I need to a copy file and after that I need to change the timestamp attributes as the original file. How can I do it with the terminal or any other way?

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    Why "after that", specifically? you can preserve the timestamp (and other attributes) during copying by using the -p or --preserve= option e.g. cp -p oldfile newfile – steeldriver May 27 '18 at 13:23
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    @steeldriver Technically cp itself also does it afterwards. Please make cp --preserve=timestamps an answer – Sebastian Stark May 27 '18 at 13:30
  • This question must have been a duplicate when it was asked (the oldest (surviving) question is from early 2009) - more than 9 years in. Or in other words, how could such a basic question not have been asked already on this site during the first 9 years? – Peter Mortensen Feb 4 at 14:44
  • Corresponding question on Super User (2010): How can I copy a file in Unix without altering its last modified time? – Peter Mortensen Feb 4 at 14:46

If you want to preserve the original timestamps, use

$ touch -r <original_file> <new_file>

This copies the timestamps from another file.

See this blog post for more: Fake File Access, Modify and Change TimeStamps


You can preserve the timestamp of the original file when copying using cp by adding the -p or --preserve option:

   -p     same as --preserve=mode,ownership,timestamps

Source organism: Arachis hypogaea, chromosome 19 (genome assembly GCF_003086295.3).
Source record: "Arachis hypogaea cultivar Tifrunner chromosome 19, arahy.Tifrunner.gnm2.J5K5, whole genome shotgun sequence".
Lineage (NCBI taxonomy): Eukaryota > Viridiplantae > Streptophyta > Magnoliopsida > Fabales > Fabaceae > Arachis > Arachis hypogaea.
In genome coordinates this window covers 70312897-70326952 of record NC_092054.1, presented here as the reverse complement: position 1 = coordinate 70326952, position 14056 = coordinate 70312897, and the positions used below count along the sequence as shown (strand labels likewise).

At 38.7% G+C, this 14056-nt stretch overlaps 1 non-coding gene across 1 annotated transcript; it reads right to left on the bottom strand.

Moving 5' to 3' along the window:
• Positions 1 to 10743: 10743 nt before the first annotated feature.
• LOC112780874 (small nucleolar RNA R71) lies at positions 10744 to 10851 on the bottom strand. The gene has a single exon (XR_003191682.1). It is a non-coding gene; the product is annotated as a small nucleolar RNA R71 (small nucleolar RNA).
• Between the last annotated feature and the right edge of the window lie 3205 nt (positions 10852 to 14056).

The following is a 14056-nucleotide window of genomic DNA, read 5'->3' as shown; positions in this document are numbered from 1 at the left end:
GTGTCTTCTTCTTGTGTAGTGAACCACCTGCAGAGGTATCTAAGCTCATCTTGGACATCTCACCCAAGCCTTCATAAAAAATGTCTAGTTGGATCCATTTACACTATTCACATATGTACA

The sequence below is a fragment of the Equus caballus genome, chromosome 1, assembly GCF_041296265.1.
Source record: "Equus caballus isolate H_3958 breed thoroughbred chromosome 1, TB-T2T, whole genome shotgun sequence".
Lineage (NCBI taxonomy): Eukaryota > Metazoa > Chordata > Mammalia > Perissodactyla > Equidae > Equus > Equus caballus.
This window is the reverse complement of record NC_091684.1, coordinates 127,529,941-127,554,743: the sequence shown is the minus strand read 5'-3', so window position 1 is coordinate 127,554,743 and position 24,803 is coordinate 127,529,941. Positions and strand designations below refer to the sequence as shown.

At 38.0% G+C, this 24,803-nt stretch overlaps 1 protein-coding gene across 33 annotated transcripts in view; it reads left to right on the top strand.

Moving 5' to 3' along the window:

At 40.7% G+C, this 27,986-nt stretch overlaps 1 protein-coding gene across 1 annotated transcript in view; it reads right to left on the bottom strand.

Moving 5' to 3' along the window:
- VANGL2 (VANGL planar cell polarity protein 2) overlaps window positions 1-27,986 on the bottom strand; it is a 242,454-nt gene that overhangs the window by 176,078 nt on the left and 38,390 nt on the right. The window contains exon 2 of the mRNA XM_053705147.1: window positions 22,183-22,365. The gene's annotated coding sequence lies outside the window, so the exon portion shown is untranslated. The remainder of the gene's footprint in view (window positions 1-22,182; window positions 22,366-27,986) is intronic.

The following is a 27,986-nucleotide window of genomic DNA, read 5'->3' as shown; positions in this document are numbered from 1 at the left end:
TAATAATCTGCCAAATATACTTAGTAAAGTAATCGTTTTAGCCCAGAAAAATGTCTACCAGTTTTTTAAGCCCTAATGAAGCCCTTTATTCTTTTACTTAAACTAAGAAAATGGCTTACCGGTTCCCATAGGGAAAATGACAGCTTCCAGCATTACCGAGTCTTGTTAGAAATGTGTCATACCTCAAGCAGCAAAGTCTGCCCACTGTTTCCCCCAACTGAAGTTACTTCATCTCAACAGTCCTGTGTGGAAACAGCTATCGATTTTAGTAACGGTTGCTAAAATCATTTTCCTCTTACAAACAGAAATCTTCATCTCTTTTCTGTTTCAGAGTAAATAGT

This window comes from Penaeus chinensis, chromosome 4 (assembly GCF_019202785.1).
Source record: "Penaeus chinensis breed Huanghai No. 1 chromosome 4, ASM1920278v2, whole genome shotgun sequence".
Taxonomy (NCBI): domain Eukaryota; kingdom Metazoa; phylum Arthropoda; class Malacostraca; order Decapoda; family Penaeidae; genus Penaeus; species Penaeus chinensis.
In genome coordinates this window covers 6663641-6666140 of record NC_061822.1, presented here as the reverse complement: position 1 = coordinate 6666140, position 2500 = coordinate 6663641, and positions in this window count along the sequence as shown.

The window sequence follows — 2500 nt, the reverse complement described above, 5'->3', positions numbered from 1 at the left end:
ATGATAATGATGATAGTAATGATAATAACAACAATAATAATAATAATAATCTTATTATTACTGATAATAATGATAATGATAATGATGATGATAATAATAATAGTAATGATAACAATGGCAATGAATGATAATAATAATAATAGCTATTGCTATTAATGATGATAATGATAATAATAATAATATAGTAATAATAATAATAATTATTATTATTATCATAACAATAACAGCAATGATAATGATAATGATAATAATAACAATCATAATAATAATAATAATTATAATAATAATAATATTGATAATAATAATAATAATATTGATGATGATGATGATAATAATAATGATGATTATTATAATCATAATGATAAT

preserve the specified attributes (default: mode,ownership,time‐
          stamps), if  possible  additional  attributes:  context,  links,
          xattr, all

So to preserve only the timestamp

cp --preserve=timestamps oldfile newfile

or to preserve mode and ownership as well

cp --preserve oldfile newfile


cp -p oldfile newfile

Additional options are available for recursive copying - a common one is cp -a (cp --archive) which additionally preserves symbolic links.

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    Surprisingly, this did not work on macOS when copying from a FAT32 partition to an exFAT partition. – bonh May 7 '20 at 1:04
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    I think this should be the accepted answer. It solves the problem with one command which I think is what the OP was really after. It is also well explained. – FlexMcMurphy Aug 17 '20 at 23:33
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    Unfortunately timestamps aren't exactly the same. Eg source stat: Modify: 2020-08-31 14:32:41.481210326 -0600 after cp --preserve=timestamps target stat: Modify: 2020-08-31 14:32:41.000000000 -0600. You can see nanoseconds are different which is a bug in cp I guess. – WinEunuuchs2Unix Sep 19 '20 at 16:24

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